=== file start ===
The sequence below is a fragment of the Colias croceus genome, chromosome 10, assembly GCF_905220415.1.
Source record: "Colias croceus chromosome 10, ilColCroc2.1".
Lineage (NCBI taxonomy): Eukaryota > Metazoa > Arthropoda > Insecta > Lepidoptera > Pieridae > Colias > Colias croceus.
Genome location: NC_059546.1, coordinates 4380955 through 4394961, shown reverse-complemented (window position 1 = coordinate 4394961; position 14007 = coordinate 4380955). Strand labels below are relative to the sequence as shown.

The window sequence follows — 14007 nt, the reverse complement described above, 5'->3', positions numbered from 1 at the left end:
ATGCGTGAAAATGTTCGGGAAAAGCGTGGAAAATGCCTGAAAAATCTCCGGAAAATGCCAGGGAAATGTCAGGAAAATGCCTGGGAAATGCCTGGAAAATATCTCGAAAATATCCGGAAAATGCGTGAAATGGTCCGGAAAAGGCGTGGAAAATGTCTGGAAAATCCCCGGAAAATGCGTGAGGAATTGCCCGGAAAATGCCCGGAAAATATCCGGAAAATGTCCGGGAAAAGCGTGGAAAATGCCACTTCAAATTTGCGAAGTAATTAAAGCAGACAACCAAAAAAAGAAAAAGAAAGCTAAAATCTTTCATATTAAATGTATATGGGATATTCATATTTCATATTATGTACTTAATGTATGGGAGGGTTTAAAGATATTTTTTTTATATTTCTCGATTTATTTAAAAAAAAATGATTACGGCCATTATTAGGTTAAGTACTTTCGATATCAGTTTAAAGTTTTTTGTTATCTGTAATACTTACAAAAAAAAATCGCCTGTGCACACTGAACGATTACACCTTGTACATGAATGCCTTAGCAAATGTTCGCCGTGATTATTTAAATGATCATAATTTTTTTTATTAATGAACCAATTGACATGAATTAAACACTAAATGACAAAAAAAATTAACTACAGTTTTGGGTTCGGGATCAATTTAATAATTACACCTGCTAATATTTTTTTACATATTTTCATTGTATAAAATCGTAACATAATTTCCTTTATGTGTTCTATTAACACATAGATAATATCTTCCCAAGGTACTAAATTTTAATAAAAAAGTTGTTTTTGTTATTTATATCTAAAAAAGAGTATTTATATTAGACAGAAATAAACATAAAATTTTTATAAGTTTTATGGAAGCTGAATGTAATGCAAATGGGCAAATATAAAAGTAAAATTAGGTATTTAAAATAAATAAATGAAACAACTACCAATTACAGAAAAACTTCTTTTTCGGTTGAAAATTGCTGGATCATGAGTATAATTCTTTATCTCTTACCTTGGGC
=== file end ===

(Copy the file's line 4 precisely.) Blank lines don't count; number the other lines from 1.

Genome location: NC_059546.1, coordinates 4380955 through 4394961, shown reverse-complemented (window position 1 = coordinate 4394961; position 14007 = coordinate 4380955). Strand labels below are relative to the sequence as shown.